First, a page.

Nettie Gregory was not convicted in a court case of 1905 in which the local police accused her of being drunk whilst in charge of the house. Although the case was dismissed, the testimony of the witnesses suggested that Nettie was a violent woman. And in the courtroom in 1906 James Gregory stated that she had whipped many of the staff and had also thrashed him with her whip. He also stated that she often slept in her clothes as she was too drunk to undress herself. The publican also claimed that she had thrown plates at him and had broken three scuttle loads of crockery in a fit of temper. She had also broken the front bedroom windows by throwing her dinner at him.
Ultimately, the couple failed at the Municipal Hotel, James Gregory blaming it on her drinking and not being able to pay the bills. The brewery eventually had to take out a court action to remove them from the house. They moved to a cottage a few miles out of Tamworth. After some weeks James Gregory left her, blaming his desertion on constant rows over her son. Nettie subsequently took lodgings at a house run by Miriam Johnson in St. Luke's Road in Birmingham. They were reunited for ten tumultuous weeks before James Gregory again left her. He claimed that he had letters proving adultery on her part. By this time he was 70 years-old and she was 34. Nettie gained custody of the child and James Gregory moved to North Wales to join his son. Following in his father's footsteps in the theatrical world, Bill Gregory had been appointed General Manager of the Pier Pavilion at Colwyn Bay. For a period he had managed the Municipal Hotel. James Gregory died in 1912.
MORE TO FOLLOW
"Janet Gregory, wife of James Gregory, landlord of the Municipal hotel, was summoned for being drunk on the licensed premises of her husband
on April 2nd. Mr. W.H. Breton, Longton, prosecuted on behalf of the Chief Constable; Mr. J. Matthews, Tamworth, defended, and Mr. A. W. Barnes, Lichfield, watched the
case on behalf of Messrs Jas. Eadie Ltd., owners of the house. Mr. Breton in opening the case, said a dispute arose over some change. He suggested that Mrs. Gregory was
in such a state that she was unaware whether she had received a shilling or a six-pence from the barman. There were a number of soldiers in the bar, and she turned
them all out, and then the civilians. She was disorderly, rapping the counter, and swearing, using bad language, and generally misbehaving. Her husband was there, but
seemed to have no control over her. P.S. Richards deposed to visiting the hotel at about 9.45 p.m., when he saw Mrs. Gregory behind the bar. Shortly before he entered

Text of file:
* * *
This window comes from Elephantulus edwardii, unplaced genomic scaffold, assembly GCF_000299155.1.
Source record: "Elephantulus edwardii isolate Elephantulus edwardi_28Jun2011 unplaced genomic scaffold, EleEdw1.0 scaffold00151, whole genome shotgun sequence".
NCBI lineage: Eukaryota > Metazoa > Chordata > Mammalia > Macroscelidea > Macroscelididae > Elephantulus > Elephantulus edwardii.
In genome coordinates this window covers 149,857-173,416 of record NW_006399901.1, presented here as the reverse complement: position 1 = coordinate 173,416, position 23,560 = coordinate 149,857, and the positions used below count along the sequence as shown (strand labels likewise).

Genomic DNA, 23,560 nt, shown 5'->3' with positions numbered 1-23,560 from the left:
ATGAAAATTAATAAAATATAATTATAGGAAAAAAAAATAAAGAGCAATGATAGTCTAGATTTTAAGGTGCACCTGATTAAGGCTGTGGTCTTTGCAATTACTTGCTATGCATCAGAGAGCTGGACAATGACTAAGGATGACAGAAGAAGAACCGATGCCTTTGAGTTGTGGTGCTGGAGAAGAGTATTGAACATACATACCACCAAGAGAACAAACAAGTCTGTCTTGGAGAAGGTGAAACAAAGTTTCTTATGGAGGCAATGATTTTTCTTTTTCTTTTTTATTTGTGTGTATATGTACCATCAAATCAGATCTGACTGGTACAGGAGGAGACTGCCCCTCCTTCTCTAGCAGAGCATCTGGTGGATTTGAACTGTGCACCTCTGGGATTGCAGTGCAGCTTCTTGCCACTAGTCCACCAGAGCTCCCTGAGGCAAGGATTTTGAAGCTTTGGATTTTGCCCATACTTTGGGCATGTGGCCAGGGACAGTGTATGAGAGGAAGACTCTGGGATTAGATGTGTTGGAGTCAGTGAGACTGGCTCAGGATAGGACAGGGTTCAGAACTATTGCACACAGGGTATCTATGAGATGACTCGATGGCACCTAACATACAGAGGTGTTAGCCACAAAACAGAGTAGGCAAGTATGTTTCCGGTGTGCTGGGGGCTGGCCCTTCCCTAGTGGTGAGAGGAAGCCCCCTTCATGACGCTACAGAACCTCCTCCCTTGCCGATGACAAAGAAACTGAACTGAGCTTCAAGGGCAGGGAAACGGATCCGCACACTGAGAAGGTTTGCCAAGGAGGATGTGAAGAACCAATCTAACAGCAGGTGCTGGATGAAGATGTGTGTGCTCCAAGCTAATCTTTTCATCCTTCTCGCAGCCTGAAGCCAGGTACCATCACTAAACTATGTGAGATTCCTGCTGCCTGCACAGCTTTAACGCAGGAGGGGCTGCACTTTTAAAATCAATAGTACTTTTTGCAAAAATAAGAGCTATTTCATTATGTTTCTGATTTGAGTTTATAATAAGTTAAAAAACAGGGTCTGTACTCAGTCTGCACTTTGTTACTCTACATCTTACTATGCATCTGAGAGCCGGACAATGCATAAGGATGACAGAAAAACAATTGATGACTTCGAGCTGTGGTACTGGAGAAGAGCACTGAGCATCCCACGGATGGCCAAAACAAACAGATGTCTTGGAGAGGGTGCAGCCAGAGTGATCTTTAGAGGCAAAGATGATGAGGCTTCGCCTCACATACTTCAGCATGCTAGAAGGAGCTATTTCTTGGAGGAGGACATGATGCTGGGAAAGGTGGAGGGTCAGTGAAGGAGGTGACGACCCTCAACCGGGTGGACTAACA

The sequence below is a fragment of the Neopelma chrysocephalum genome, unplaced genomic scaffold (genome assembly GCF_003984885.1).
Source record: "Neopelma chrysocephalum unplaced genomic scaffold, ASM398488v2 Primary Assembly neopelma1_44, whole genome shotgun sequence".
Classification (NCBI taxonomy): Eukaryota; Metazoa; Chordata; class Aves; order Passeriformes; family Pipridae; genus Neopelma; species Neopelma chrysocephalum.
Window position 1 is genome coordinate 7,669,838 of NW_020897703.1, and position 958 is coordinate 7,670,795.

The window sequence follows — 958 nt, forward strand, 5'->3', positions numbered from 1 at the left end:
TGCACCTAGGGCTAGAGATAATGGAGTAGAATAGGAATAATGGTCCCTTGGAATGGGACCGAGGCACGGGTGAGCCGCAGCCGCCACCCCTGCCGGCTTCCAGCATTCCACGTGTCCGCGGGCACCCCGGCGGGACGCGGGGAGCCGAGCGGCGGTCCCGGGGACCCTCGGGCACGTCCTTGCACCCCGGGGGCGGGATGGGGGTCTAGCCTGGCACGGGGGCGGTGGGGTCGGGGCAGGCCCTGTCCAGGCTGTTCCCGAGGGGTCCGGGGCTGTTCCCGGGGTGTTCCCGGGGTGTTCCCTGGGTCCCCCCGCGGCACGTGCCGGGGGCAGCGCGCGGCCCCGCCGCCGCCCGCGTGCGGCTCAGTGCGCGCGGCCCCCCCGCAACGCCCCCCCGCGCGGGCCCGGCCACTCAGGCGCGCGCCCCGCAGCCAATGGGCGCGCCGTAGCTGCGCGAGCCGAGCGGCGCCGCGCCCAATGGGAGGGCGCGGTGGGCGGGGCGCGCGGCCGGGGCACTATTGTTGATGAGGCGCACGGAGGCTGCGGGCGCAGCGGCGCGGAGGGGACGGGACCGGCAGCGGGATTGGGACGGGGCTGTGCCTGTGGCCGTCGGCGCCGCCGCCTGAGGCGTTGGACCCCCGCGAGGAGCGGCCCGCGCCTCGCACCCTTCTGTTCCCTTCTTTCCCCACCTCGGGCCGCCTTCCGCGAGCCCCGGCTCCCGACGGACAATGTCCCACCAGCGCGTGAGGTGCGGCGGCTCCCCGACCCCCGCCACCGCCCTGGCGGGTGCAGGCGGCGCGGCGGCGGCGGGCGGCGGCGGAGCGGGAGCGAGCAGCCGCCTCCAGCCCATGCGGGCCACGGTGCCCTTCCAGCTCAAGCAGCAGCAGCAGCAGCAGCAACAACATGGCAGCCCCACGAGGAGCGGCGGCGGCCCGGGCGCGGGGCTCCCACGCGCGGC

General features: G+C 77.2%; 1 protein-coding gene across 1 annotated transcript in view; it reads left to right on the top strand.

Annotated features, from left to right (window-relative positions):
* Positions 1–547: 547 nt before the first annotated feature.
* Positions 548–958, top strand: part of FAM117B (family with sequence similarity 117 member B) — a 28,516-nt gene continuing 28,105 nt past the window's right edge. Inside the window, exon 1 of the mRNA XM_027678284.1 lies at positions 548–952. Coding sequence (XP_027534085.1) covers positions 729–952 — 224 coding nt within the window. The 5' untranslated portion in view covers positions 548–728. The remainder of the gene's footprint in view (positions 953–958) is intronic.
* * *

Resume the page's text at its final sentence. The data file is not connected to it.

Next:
he heard a commotion and he went inside. The place sounded all in disorder. He noticed Mrs. Gregory looked dazed, and had the appearance of being drunk. He went to the
back of the counter and looked at Mrs. Gregory and satisfied himself that she was drunk. He said to her: "Mrs. Gregory you are not capable of conducting
business; you are drunk." Upon that Mr. Gregory came from another room, and Mrs. Gregory said to him, "Papa, this gentleman says I'm drunk."
Witness said: "Most certainly, you are drunk." Mr. Gregory then invited him into a private room and Mrs. Gregory accompanied them. Mr. Gregory said:
"Well, what is to be done?" Witness replied: "Do what you like. During the time they were in the room, Mrs. Gregory was walking about making some
statement of her and her husband having been up a number of hours, but he could not understand half the words she said, owing to her drunken way of speaking. About
10-20 p.m., in consequence of a message, he visited the hotel, and found Dr. Fausset there. Mrs. Gregory was present at the time. The doctor said a constable had
been in that night, and he [witness] said: "I have been in and found Mrs. Gregory drunk." Mrs. Gregory then said to him [witness] :
"Well, what do you think of it now?" He answered: "Nothing more than I have told you before." Mrs. Gregory then walked up to the doctor and
said: "Am I drunk or in the intermediate stage, or what? Tell me." The doctor said: "You leave it to me, Mrs. Gregory." At that time there
was not much improvement in defendant's condition. The doctor asked defendant if she had been taking anything that day, and she said she had had four or five
sherries, and a brandy and soda. After a pause she said: "I cannot remember how many sherries I have had." He visited the house again in company with